rebar

noun
re·​bar | \ ˈrē-ˌbär How to pronounce rebar (audio) \
plural rebar or rebars

Definition of rebar

: a steel rod with ridges for use in reinforced concrete

Examples of rebar in a Sentence

Recent Examples on the Web Another week or so of cleanup is needed to remove steel rebar and concrete along the shore. Joshua Gunter, cleveland, "Pinery Dam removed from Cuyahoga River after standing 193 years," 25 June 2020 In the blazing summer heat, Trump briefly stopped to inspect a new section of the concrete and rebar structure. Anchorage Daily News, "Few masks in crowd of young Trump supporters in Arizona, where COVID-19 is surging," 24 June 2020 Spot prices for steel rebar have tumbled to the lowest since 2017, while inventories surged to the highest in almost two years as mills struggle to dispatch finished products amid transport problems. Bloomberg.com, "China Keeps Churning Out Steel That No One Wants to Buy," 5 May 2020 His company supplies steel and rebar to industrial customers, including CPS Energy and San Antonio Water System. Greg Jefferson, ExpressNews.com, "For most businesses, coronavirus is a threat. For San Antonio robot makers, it’s an opening," 17 Apr. 2020 The slabs, called plinths, are supposed to be tightly anchored, using steel reinforcements called rebar, to a platform beneath the tracks. Laura J. Nelson, Los Angeles Times, "Construction problems delay Metro’s $2-billion Crenshaw Line opening until 2021," 10 Apr. 2020 The most visible safety upgrade is the addition of bollards -- 5-foot-high metal posts anchored by rebar and sunk into 12 inches of concrete -- being installed this month on sidewalks along the Strip. Jay Jones, latimes.com, "Las Vegas' new safety features? The city wants to stay fun -- and secure," 12 July 2019 His unit built a replacement greenhouse out of iron rebar that worked better and cost only $55 - despite pressure to spend far more. Craig Whitlock, Anchorage Daily News, "Officials reveal how massive rebuilding projects in Afghanistan failed," 9 Dec. 2019 Besides cell tower workers, biomedical engineers, epidemiologists, iron and rebar workers and tree trimmers saw big increases in their Colorado employment counts this decade. Aldo Svaldi, The Denver Post, "In Colorado, growth industries include manicurists and cell phone tower workers. Surprisingly, some once-important tech jobs are dwindling.," 25 Sep. 2019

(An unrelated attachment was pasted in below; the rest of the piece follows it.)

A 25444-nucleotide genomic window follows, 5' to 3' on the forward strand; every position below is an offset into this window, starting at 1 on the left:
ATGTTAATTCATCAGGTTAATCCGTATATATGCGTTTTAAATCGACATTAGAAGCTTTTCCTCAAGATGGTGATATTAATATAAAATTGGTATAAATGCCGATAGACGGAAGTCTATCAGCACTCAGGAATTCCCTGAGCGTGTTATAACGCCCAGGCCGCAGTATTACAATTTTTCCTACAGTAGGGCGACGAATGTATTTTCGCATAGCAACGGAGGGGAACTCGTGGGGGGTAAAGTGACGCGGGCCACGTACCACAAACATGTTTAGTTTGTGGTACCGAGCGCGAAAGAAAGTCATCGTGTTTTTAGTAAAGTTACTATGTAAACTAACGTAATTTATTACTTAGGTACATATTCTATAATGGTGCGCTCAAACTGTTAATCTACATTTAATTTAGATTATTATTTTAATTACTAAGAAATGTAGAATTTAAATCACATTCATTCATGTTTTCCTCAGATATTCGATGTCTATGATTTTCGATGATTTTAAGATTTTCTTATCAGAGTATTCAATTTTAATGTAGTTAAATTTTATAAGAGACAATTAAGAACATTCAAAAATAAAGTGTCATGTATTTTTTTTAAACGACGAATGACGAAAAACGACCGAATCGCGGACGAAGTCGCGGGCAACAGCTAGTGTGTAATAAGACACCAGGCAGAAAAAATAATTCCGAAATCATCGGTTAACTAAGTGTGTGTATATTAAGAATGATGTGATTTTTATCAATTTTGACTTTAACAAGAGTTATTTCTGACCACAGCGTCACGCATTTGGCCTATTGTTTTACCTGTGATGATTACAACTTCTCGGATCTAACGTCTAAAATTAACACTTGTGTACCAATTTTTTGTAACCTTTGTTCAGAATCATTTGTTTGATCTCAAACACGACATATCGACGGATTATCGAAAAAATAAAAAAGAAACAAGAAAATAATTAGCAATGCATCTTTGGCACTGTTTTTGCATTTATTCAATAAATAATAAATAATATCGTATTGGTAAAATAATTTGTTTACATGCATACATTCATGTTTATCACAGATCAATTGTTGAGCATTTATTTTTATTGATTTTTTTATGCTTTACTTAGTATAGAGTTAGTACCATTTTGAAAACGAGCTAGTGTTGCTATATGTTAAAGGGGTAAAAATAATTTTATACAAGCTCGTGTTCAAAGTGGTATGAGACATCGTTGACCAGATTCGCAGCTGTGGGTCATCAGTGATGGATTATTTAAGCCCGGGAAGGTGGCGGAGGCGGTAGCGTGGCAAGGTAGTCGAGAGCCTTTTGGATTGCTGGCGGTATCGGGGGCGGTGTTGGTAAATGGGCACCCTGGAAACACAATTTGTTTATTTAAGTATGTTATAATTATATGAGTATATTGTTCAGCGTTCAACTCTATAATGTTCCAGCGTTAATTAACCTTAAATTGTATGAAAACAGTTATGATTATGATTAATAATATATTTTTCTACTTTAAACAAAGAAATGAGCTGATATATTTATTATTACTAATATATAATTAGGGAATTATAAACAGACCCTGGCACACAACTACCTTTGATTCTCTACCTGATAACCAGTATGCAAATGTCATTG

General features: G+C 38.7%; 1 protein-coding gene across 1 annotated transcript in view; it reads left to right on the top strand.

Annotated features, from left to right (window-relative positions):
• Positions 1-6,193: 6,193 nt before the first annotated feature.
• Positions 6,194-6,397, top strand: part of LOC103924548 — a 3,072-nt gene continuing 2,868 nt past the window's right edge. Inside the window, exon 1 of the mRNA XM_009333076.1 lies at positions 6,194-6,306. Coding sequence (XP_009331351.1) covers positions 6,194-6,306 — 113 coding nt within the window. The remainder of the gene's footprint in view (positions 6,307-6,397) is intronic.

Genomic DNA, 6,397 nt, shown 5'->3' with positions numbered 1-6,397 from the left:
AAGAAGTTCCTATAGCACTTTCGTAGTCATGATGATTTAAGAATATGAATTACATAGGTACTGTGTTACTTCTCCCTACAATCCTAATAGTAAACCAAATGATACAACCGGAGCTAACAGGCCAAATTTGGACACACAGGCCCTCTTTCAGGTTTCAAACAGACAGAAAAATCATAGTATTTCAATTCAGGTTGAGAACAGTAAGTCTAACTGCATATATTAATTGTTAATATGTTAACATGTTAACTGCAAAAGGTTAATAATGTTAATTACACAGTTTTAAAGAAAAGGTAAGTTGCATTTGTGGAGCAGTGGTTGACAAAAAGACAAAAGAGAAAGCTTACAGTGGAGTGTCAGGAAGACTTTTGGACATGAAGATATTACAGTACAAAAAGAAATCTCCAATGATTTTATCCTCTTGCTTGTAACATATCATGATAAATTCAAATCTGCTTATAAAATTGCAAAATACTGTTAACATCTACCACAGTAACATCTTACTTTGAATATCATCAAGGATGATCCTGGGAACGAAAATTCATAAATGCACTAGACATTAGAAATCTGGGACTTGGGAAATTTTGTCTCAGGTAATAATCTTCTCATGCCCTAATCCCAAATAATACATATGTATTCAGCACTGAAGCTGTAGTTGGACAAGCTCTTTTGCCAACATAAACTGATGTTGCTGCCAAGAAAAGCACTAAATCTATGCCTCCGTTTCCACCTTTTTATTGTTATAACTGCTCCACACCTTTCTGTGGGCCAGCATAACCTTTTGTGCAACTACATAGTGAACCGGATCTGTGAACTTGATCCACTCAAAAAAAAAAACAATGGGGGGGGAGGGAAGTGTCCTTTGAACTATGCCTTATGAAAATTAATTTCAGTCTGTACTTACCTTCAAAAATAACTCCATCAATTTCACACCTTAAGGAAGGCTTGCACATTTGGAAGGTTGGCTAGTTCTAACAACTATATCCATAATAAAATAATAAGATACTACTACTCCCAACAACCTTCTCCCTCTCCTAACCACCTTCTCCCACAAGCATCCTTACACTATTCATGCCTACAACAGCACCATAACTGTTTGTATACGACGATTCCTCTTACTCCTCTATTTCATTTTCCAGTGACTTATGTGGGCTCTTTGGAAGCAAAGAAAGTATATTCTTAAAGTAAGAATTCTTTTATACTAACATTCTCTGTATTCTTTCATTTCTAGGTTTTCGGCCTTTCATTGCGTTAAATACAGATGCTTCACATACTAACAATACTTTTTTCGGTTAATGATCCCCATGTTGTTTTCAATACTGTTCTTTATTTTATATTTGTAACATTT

These example sentences are selected automatically from various online news sources to reflect current usage of the word 'rebar.' Views expressed in the examples do not represent the opinion of Merriam-Webster or its editors. Send us feedback.

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First Known Use of rebar

1953, in the meaning defined above

History and Etymology for rebar

reinforcing bar

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Time Traveler for rebar

Time Traveler

The first known use of rebar was in 1953

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Statistics for rebar

Last Updated

28 Jun 2020

Cite this Entry

“Rebar.” Merriam-Webster.com Dictionary, Merriam-Webster, https://www.merriam-webster.com/dictionary/rebar. Accessed 5 Jul. 2020.

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